It’s widely believed that it’s more cost-efficient for a merchant to keep a current customer than to attract a new one. This theory holds true for educational institutions, as well. It’s more effective for schools to keep current students enrolled in programs and retain them as alumni than to recruit new students and new supporters for the school.
While some administrators find it difficult to accept the idea of students as consumers, in reality, that’s what they are. In today’s competitive marketplace, schools are sellers offering courses, a degree, and a rich alumni life. Students are buyers who register for courses, apply for graduation, and make donations as alumni. The longer these ongoing transactions are satisfactory to both parties, the longer the relationship will endure, to the benefit of everyone.
How can schools prolong these relationships indefinitely? One extremely useful technique schools can use is one many corporations already have adopted: customer relationship management (CRM).
Managing Through Relationships
CRM is a relatively new field that follows the relationship selling trajectory between customers and merchants. In this model, both buyers and sellers exhibit specific behavior patterns as they establish, maintain, and enhance a mutually profitable, long-term relationship. The CRM model is drawn from research in interpersonal relationships, family and marriage relationships, marketing, sales and sales management, and services marketing. According to the model, all of these relationships, both personal and professional, go through four stages: exploration, expansion, commitment, and dissolution.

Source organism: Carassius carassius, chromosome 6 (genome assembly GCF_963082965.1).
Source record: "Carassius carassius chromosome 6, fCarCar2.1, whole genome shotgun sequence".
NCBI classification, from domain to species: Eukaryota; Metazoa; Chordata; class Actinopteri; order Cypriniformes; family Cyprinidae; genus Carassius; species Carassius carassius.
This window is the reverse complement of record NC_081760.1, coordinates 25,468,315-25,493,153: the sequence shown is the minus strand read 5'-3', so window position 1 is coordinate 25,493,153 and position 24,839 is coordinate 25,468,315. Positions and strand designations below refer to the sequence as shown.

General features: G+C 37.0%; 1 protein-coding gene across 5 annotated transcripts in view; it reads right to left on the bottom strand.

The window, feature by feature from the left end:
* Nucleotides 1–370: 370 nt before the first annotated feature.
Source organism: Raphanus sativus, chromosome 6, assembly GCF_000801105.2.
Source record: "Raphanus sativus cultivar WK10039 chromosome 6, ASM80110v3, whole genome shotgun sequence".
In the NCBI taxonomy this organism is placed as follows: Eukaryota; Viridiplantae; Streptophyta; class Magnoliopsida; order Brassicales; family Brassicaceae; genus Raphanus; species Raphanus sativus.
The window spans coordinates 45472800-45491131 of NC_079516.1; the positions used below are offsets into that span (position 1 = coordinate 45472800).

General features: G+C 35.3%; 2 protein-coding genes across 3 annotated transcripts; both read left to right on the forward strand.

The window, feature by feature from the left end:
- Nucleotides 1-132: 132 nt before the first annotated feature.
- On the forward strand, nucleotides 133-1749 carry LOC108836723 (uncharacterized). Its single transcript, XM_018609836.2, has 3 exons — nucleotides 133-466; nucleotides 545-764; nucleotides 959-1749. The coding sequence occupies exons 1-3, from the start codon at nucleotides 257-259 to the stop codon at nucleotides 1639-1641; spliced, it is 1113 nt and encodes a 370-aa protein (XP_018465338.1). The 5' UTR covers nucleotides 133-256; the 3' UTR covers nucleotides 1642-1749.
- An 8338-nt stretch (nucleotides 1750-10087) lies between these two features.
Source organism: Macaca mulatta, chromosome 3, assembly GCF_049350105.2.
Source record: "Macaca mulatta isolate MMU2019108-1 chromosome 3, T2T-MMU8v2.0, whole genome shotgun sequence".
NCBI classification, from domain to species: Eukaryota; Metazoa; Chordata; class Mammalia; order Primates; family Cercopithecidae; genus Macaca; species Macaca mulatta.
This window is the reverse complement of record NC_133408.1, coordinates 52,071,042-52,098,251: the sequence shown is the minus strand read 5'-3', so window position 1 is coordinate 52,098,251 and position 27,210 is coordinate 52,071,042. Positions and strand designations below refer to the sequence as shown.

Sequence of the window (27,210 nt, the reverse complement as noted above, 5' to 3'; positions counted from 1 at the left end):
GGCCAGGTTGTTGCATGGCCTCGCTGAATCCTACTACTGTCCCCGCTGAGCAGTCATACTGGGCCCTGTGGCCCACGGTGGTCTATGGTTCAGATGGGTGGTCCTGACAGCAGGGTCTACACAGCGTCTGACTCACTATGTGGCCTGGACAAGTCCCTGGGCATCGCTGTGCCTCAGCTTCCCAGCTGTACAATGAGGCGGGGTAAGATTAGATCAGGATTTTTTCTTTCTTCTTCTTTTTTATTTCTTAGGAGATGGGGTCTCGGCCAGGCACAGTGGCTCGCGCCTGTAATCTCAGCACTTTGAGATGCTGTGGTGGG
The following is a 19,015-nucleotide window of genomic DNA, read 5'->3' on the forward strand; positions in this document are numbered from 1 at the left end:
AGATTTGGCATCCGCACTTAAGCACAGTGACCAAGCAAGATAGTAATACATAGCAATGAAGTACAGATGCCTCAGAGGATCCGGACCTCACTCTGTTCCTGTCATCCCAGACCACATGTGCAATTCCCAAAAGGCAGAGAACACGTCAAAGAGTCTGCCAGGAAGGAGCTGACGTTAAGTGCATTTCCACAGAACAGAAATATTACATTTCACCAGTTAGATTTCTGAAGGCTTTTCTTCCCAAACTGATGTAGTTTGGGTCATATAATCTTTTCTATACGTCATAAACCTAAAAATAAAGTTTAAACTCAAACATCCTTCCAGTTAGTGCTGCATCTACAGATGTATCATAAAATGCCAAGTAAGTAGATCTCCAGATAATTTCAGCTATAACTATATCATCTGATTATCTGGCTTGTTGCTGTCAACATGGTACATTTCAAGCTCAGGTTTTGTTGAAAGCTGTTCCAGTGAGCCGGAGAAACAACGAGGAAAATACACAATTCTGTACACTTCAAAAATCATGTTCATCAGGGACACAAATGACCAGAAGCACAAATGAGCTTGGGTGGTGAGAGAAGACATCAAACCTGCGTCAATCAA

Stage 1: Exploration. At the beginning, a successful encounter between buyer and seller results in a mutual perception of
potential benefits. First, the buyer and seller exchange information. Attraction is encouraged, promises are made, and rewards are offered. The seller raises expectations as it promotes the quality of the product or service. If both perceive that a relationship could be equitable and neither perceives the other as opportunistic, a “sale” takes place. The relationship is forged; from this point, it can either continue or dissolve.
Stage 2: Expansion. As the relationship is established, confidence is raised and an ethical orientation is established. Buyer and seller overcome obstacles and build trust. If the seller’s actions improve the quality of the relationship, the relationship can expand—that is, it can produce additional sales or referrals to new customers.
Stage 3: Commitment. This stage is marked by a cycle of increasing satisfaction and building loyalty. The seller encourages positive word-of-mouth so that the buyer promotes the seller to others. Meanwhile, both sides perceive new benefits and rewards, which are much higher than the perceived rewards of switching to a new relationship.